# Mathematical proofs implemented purely by Lambda Calculus

I've seen often stated that Lambda Calculus can be used for mathematical proofing but I haven't yet seen any example how it is actually used for the task.

Is there a simple example, lambda abstraction or application that can be shown to be a valid mathematical proof? For example what does it take to make a Church numeral successor function regarded as a mathematical proof?

• Lambda calculus is mostly there for other things. For example, I used it, like, two weeks ago in my lecture, to show the difference between the evaluation orders that leads to laziness vs. strictness and call-by-name vs. call-by-value. – Oleg Lobachev Dec 15 '17 at 20:54
• LC as a symbolic manipulation method is interesting to compare with mathematical equation manipulation method, thus as a candidate for a universal mathematical language. But seemingly as an untyped form, it is not so useful... That bites a bit of the halo of being simple and universal after all. – MarkokraM Dec 15 '17 at 21:11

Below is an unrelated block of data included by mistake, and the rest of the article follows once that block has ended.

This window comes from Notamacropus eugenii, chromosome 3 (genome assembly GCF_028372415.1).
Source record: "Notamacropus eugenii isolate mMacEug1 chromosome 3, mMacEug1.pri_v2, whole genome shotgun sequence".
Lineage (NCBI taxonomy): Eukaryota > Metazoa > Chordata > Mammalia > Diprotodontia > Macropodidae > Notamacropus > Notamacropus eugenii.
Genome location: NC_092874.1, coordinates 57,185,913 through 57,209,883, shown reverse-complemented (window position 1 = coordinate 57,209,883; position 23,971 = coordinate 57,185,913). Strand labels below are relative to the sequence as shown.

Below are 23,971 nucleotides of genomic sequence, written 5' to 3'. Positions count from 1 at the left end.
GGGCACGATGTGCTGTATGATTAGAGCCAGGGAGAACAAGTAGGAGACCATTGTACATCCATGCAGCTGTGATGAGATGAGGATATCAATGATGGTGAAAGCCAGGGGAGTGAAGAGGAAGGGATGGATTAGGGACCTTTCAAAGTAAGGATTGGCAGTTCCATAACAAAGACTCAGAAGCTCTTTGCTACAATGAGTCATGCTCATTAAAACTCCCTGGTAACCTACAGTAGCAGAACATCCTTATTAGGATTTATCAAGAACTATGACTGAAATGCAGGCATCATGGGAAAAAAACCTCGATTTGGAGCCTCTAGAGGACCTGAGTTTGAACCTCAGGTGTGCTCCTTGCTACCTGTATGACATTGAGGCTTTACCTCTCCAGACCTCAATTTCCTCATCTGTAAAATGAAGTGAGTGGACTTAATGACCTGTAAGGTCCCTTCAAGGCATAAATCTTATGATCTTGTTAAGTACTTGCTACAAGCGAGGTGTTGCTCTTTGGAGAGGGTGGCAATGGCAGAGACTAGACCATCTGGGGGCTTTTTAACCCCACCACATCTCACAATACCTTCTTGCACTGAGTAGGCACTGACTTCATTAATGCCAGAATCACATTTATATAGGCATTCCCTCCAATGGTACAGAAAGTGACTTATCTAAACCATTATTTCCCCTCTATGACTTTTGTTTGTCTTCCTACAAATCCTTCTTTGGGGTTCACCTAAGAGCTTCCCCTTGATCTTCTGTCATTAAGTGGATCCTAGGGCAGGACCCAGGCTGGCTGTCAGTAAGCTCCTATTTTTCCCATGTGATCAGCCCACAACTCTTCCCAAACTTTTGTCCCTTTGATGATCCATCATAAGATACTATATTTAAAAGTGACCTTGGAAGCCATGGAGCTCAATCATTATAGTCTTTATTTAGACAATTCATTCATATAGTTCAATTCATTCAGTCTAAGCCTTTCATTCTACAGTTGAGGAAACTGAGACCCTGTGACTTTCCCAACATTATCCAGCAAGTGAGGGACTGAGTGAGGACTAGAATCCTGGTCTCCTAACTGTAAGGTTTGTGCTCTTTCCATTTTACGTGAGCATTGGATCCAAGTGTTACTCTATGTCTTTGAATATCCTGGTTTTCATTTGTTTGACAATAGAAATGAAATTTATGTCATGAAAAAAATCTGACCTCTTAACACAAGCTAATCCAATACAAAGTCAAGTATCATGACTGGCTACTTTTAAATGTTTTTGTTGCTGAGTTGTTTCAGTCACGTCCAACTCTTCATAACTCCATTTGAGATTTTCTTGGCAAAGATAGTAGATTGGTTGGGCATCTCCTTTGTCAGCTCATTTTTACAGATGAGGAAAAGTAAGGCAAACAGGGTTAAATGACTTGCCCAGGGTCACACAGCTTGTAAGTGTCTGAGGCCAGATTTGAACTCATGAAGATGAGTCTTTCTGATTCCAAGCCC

So, the trick is that the untyped lambda calculus is not very useful as a mathematical proof, since it has non-halting terms.

Lambda Calculus as a proof system is most useful with types, particularly in terms of the Curry-Howard Isomorphism. Phillip Wadler has a great article outlining this.

The basic idea is that lambda abstraction corresponds to the way that you prove an implication. To write a function of type $A \to B$, you assume you have a value of type $A$, and use it to construct a return value of type $B$. This is exactly how you prove $A \implies B$: assume that $A$ holds, then use this to prove $B$.

Not every lambda term corresponds to a mathematical proof in the sense we're used to, although each term can be regarded as a proof that its type is inhabited. In particular, to prove anything really useful, you need dependent types, where types are allowed to be indexed by values.

For Church-Numerals, their typed version if $\forall a \ldotp a \to (a \to a) \to a$, which, when interpreted as a proposition, is really boring. It's saying that if something holds, and it implies itself, then that something still holds.